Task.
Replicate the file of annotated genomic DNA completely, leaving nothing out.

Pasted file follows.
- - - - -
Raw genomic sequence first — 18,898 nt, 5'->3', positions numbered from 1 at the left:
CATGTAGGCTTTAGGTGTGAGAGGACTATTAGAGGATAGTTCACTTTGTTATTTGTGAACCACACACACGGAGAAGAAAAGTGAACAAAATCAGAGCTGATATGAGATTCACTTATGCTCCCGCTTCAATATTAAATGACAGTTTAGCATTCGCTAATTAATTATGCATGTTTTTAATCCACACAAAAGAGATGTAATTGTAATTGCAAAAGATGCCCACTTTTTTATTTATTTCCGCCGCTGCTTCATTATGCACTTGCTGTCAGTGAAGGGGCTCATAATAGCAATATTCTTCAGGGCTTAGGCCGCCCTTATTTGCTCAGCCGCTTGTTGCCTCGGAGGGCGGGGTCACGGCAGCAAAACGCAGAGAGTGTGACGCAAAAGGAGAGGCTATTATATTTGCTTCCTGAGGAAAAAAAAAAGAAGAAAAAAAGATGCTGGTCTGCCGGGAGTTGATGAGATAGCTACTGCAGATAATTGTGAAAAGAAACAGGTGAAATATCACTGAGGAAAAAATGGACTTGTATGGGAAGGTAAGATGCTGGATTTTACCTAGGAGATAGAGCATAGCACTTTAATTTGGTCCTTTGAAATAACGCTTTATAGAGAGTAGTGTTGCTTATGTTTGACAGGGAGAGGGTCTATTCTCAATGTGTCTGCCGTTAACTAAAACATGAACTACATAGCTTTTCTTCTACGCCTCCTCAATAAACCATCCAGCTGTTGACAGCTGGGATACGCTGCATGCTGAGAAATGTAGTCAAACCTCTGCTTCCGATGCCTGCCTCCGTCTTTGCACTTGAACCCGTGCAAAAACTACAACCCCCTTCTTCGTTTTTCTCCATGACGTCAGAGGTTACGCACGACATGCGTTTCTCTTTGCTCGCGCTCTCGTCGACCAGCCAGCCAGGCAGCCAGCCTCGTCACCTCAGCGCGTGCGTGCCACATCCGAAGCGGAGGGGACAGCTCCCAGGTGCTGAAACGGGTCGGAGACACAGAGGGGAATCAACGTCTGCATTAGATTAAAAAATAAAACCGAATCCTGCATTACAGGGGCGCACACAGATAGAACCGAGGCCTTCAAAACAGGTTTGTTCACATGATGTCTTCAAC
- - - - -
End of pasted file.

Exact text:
Raw genomic sequence first — 18,898 nt, 5'->3', positions numbered from 1 at the left:
CATGTAGGCTTTAGGTGTGAGAGGACTATTAGAGGATAGTTCACTTTGTTATTTGTGAACCACACACACGGAGAAGAAAAGTGAACAAAATCAGAGCTGATATGAGATTCACTTATGCTCCCGCTTCAATATTAAATGACAGTTTAGCATTCGCTAATTAATTATGCATGTTTTTAATCCACACAAAAGAGATGTAATTGTAATTGCAAAAGATGCCCACTTTTTTATTTATTTCCGCCGCTGCTTCATTATGCACTTGCTGTCAGTGAAGGGGCTCATAATAGCAATATTCTTCAGGGCTTAGGCCGCCCTTATTTGCTCAGCCGCTTGTTGCCTCGGAGGGCGGGGTCACGGCAGCAAAACGCAGAGAGTGTGACGCAAAAGGAGAGGCTATTATATTTGCTTCCTGAGGAAAAAAAAAAGAAGAAAAAAAGATGCTGGTCTGCCGGGAGTTGATGAGATAGCTACTGCAGATAATTGTGAAAAGAAACAGGTGAAATATCACTGAGGAAAAAATGGACTTGTATGGGAAGGTAAGATGCTGGATTTTACCTAGGAGATAGAGCATAGCACTTTAATTTGGTCCTTTGAAATAACGCTTTATAGAGAGTAGTGTTGCTTATGTTTGACAGGGAGAGGGTCTATTCTCAATGTGTCTGCCGTTAACTAAAACATGAACTACATAGCTTTTCTTCTACGCCTCCTCAATAAACCATCCAGCTGTTGACAGCTGGGATACGCTGCATGCTGAGAAATGTAGTCAAACCTCTGCTTCCGATGCCTGCCTCCGTCTTTGCACTTGAACCCGTGCAAAAACTACAACCCCCTTCTTCGTTTTTCTCCATGACGTCAGAGGTTACGCACGACATGCGTTTCTCTTTGCTCGCGCTCTCGTCGACCAGCCAGCCAGGCAGCCAGCCTCGTCACCTCAGCGCGTGCGTGCCACATCCGAAGCGGAGGGGACAGCTCCCAGGTGCTGAAACGGGTCGGAGACACAGAGGGGAATCAACGTCTGCATTAGATTAAAAAATAAAACCGAATCCTGCATTACAGGGGCGCACACAGATAGAACCGAGGCCTTCAAAACAGGTTTGTTCACATGATGTCTTCAAC